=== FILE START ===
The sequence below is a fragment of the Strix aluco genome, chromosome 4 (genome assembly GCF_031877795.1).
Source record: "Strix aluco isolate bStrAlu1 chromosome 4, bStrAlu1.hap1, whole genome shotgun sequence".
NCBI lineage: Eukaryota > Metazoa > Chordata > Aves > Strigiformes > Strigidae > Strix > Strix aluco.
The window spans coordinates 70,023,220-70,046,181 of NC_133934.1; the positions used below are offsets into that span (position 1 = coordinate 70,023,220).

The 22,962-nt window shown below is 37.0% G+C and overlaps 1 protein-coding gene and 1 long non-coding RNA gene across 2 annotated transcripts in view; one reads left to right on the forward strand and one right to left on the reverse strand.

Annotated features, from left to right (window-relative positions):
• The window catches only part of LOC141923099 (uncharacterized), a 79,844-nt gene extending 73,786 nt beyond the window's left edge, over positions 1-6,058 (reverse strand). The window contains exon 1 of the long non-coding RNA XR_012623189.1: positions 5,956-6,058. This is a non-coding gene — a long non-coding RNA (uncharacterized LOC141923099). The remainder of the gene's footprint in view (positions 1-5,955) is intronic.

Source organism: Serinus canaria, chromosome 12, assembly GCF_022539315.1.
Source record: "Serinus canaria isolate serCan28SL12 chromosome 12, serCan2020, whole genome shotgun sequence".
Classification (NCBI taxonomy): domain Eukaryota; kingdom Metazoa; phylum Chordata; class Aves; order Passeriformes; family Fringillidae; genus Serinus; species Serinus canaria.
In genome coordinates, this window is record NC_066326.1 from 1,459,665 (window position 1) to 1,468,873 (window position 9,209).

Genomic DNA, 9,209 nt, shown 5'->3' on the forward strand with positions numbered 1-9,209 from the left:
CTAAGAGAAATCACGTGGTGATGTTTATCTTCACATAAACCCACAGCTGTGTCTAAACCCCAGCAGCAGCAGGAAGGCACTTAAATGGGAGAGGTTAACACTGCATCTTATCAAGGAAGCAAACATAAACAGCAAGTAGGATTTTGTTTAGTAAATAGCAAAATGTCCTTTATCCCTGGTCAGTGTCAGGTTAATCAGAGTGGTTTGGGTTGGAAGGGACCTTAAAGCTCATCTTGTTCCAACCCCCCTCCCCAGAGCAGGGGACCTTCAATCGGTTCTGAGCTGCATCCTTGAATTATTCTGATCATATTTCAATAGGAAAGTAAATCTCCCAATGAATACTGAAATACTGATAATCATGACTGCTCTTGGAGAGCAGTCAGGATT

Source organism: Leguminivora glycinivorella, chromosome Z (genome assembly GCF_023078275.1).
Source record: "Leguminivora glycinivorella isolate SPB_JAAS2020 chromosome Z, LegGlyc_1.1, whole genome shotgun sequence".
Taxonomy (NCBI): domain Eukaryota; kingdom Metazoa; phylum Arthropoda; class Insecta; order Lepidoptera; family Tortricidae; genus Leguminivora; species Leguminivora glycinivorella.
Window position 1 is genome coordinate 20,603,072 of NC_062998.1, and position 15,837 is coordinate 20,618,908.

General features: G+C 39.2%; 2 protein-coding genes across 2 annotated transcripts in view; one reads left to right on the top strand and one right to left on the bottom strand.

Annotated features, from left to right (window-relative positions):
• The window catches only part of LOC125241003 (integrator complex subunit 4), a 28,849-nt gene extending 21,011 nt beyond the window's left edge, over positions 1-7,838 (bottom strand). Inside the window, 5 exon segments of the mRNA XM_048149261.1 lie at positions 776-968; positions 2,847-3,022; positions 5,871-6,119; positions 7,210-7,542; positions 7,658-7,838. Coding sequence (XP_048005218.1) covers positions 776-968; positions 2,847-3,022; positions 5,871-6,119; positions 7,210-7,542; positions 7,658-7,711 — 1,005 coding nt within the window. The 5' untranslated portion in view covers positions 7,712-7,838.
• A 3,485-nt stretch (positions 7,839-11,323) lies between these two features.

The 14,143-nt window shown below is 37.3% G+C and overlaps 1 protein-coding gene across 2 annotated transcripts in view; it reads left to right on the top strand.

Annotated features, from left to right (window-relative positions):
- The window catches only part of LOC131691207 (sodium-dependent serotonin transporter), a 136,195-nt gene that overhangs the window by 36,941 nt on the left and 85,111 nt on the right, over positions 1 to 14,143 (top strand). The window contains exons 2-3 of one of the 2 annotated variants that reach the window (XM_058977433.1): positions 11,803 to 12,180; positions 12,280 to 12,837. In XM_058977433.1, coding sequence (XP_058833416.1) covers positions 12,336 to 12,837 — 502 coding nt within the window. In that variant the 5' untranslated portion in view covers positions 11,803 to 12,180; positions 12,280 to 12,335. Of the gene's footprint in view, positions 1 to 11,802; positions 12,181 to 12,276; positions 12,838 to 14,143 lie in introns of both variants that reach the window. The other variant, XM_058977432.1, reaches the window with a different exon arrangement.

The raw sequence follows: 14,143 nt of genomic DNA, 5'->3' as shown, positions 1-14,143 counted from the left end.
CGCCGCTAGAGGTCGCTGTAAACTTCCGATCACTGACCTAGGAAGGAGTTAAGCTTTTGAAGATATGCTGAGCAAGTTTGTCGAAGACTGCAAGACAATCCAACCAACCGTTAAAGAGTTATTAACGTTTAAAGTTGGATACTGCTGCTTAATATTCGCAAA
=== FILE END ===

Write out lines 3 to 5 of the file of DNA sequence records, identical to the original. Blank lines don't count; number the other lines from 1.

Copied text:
NCBI lineage: Eukaryota > Metazoa > Chordata > Aves > Strigiformes > Strigidae > Strix > Strix aluco.
The window spans coordinates 70,023,220-70,046,181 of NC_133934.1; the positions used below are offsets into that span (position 1 = coordinate 70,023,220).

The 22,962-nt window shown below is 37.0% G+C and overlaps 1 protein-coding gene and 1 long non-coding RNA gene across 2 annotated transcripts in view; one reads left to right on the forward strand and one right to left on the reverse strand.